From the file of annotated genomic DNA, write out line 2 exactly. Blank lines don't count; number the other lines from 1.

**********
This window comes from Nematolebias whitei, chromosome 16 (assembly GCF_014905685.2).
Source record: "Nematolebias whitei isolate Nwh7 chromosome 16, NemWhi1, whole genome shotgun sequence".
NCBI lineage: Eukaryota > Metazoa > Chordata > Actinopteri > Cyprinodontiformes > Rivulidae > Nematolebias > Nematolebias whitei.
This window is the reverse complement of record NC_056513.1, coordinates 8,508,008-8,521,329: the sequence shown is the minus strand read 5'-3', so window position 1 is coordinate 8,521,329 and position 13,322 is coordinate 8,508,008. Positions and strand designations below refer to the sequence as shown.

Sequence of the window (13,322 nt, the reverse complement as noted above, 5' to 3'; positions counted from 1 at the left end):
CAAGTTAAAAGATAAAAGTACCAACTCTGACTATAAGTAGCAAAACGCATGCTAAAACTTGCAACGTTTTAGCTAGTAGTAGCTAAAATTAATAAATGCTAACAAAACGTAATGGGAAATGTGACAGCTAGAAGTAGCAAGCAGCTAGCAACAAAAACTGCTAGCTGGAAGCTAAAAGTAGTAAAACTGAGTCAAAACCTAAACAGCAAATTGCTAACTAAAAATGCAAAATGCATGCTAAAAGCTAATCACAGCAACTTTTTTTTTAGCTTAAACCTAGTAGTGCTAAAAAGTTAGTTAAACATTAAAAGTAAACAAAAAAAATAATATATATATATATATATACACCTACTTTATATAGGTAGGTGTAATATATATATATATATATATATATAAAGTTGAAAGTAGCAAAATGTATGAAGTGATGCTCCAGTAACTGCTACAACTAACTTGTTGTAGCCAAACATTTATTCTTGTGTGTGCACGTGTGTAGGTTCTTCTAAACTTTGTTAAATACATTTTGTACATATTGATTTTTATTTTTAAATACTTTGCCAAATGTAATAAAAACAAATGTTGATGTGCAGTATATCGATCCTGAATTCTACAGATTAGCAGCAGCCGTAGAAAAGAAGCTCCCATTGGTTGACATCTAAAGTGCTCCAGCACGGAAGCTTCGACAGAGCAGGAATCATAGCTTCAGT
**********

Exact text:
Source record: "Nematolebias whitei isolate Nwh7 chromosome 16, NemWhi1, whole genome shotgun sequence".